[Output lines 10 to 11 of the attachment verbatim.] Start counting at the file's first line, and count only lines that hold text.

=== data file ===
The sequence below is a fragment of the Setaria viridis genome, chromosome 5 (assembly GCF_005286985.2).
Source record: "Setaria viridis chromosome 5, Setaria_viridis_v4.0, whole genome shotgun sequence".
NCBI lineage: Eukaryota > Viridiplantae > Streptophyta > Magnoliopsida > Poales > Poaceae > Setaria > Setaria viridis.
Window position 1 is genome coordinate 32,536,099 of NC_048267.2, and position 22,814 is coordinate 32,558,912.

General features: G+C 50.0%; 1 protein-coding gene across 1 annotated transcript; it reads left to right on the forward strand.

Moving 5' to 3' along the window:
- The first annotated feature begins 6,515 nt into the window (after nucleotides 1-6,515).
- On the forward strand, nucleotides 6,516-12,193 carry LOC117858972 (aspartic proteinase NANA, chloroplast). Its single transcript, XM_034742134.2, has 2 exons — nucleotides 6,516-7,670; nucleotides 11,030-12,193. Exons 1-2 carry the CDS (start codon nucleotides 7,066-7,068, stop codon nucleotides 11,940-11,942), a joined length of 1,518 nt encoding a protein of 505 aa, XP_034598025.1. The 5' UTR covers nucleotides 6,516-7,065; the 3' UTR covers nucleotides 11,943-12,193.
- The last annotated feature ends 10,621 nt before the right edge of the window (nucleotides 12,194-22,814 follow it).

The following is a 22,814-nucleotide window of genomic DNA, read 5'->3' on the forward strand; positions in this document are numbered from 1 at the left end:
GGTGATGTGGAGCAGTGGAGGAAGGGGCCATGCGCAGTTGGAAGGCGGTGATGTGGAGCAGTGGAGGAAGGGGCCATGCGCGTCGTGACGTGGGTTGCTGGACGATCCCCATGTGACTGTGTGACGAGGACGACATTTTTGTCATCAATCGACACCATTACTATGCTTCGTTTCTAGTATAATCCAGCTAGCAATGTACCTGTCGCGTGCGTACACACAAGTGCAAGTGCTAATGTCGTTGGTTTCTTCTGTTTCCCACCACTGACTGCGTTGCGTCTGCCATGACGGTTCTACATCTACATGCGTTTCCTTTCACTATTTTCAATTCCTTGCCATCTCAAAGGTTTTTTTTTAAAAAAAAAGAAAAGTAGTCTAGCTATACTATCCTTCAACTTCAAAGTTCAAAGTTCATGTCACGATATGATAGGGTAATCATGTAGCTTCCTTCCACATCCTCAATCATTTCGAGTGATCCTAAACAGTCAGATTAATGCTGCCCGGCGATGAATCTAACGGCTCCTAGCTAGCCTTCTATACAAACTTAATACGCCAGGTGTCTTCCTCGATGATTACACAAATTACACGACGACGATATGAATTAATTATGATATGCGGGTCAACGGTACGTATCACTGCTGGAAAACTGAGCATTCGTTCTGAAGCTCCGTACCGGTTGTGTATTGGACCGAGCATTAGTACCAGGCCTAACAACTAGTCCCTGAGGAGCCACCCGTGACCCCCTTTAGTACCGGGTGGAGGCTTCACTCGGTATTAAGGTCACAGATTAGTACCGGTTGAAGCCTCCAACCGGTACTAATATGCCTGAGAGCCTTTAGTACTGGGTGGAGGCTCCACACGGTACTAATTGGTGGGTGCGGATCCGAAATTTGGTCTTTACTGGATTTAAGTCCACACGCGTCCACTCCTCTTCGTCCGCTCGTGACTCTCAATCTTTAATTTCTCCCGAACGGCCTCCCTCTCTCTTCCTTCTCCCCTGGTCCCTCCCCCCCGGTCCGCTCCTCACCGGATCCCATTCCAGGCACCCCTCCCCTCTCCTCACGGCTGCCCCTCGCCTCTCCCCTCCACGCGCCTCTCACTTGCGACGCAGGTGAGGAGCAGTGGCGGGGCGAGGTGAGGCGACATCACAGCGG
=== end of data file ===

The following is a 22,814-nucleotide window of genomic DNA, read 5'->3' on the forward strand; positions in this document are numbered from 1 at the left end:
GGTGATGTGGAGCAGTGGAGGAAGGGGCCATGCGCAGTTGGAAGGCGGTGATGTGGAGCAGTGGAGGAAGGGGCCATGCGCGTCGTGACGTGGGTTGCTGGACGATCCCCATGTGACTGTGTGACGAGGACGACATTTTTGTCATCAATCGACACCATTACTATGCTTCGTTTCTAGTATAATCCAGCTAGCAATGTACCTGTCGCGTGCGTACACACAAGTGCAAGTGCTAATGTCGTTGGTTTCTTCTGTTTCCCACCACTGACTGCGTTGCGTCTGCCATGACGGTTCTACATCTACATGCGTTTCCTTTCACTATTTTCAATTCCTTGCCATCTCAAAGGTTTTTTTTTAAAAAAAAAGAAAAGTAGTCTAGCTATACTATCCTTCAACTTCAAAGTTCAAAGTTCATGTCACGATATGATAGGGTAATCATGTAGCTTCCTTCCACATCCTCAATCATTTCGAGTGATCCTAAACAGTCAGATTAATGCTGCCCGGCGATGAATCTAACGGCTCCTAGCTAGCCTTCTATACAAACTTAATACGCCAGGTGTCTTCCTCGATGATTACACAAATTACACGACGACGATATGAATTAATTATGATATGCGGGTCAACGGTACGTATCACTGCTGGAAAACTGAGCATTCGTTCTGAAGCTCCGTACCGGTTGTGTATTGGACCGAGCATTAGTACCAGGCCTAACAACTAGTCCCTGAGGAGCCACCCGTGACCCCCTTTAGTACCGGGTGGAGGCTTCACTCGGTATTAAGGTCACAGATTAGTACCGGTTGAAGCCTCCAACCGGTACTAATATGCCTGAGAGCCTTTAGTACTGGGTGGAGGCTCCACACGGTACTAATTGGTGGGTGCGGATCCGAAATTTGGTCTTTACTGGATTTAAGTCCACACGCGTCCACTCCTCTTCGTCCGCTCGTGACTCTCAATCTTTAATTTCTCCCGAACGGCCTCCCTCTCTCTTCCTTCTCCCCTGGTCCCTCCCCCCCGGTCCGCTCCTCACCGGATCCCATTCCAGGCACCCCTCCCCTCTCCTCACGGCTGCCCCTCGCCTCTCCCCTCCACGCGCCTCTCACTTGCGACGCAGGTGAGGAGCAGTGGCGGGGCGAGGTGAGGCGACATCACAGCGG